If you punish it will become a HUGE control thing. Every expert in the world will tell you punishing is the exact opposite of how you should handle it - going to the bathroom should be stressful. Being punished makes it stressful and will work against you. 

    Crafty26

    Answer by Crafty26 at 11:09 PM on Feb. 11, 2013

  • *** with the money thing... it wasn't a punishment... it was all in a jar labeled "Potty Money"... if he did what he was supposed to I moved money to his jar... if not I moved money to "Mom's" jar... so it wasn't a punishment... but he was making money by doing the right thing. It never would have worked if he though I was actually taking HIS money! LOL

    Crafty26

    Answer by Crafty26 at 11:13 PM on Feb. 11, 2013

  • i did naked potty training, it worked great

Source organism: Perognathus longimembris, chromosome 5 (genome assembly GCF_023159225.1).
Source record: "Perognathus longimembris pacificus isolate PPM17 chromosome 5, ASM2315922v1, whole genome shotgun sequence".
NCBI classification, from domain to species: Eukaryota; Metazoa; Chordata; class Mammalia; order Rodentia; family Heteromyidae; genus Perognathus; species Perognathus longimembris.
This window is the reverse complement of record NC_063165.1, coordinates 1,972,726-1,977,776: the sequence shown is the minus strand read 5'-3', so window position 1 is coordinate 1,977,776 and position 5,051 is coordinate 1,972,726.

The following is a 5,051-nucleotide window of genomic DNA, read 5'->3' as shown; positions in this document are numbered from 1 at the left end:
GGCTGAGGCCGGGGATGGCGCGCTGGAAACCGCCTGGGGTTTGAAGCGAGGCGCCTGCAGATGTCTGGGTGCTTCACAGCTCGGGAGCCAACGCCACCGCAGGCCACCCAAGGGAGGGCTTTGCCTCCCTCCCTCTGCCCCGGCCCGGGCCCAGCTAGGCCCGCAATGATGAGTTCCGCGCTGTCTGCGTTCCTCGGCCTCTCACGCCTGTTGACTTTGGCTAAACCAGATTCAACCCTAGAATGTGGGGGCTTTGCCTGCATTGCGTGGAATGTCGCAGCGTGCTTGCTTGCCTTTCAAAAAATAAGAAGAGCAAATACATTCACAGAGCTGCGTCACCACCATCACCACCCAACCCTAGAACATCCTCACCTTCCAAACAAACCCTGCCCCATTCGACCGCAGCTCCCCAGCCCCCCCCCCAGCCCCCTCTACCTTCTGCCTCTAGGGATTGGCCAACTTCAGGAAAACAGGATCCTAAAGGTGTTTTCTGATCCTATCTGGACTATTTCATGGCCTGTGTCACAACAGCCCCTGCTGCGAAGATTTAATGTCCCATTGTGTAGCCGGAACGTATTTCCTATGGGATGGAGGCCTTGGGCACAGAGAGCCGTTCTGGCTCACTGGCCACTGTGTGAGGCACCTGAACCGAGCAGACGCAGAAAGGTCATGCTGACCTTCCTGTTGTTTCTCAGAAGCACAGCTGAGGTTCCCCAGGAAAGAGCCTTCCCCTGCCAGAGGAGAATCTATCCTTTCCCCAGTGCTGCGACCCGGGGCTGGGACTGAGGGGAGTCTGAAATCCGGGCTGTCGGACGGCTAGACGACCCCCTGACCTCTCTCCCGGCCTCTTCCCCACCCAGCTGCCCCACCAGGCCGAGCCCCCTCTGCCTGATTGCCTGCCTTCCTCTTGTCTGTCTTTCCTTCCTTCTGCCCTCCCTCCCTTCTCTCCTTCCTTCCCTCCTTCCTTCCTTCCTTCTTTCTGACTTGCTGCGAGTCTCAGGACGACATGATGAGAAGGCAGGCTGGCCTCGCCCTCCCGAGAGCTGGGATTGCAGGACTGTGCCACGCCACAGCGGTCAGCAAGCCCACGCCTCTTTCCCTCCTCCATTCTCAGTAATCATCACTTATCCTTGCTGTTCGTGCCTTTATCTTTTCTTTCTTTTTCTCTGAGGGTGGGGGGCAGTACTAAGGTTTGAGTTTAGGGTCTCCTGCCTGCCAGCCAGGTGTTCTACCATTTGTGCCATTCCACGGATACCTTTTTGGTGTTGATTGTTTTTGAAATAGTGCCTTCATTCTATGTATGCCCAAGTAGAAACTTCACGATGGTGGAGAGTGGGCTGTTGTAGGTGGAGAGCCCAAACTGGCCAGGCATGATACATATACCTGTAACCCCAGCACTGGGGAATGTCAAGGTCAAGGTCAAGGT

turn the heat up, place her in a long T shirt with no undies, pullups etc
    if she hates the feeling of it running down her leg- she will run to use the potty

    if she does not mind that feeling, and some kids do not seem to mind- ^ will not work..lol
    fiatpax

    Answer by fiatpax at 11:18 PM on Feb. 11, 2013

  • Mine responded to M&M's--girl after my own heart I guess, she'll do anything for chocolate. But part of it was that I worked really hard to know her body and the signals she gave me. Auditory and olfactory signals, I mean, said in the nicest way possible so I don't get yelled at for TMI again. She usually went in the early evening, still does, and there would often be tummy rumbles and gas along with it.

    The other thing was, making her sit on the potty for any length of time was pure misery for both of us, and it accomplished nothing. I concentrated on rushing her to the toilet when I knew something was coming, and if I had to clean up a little, it was better than forcing her to sit while she threw a big old hissy fit.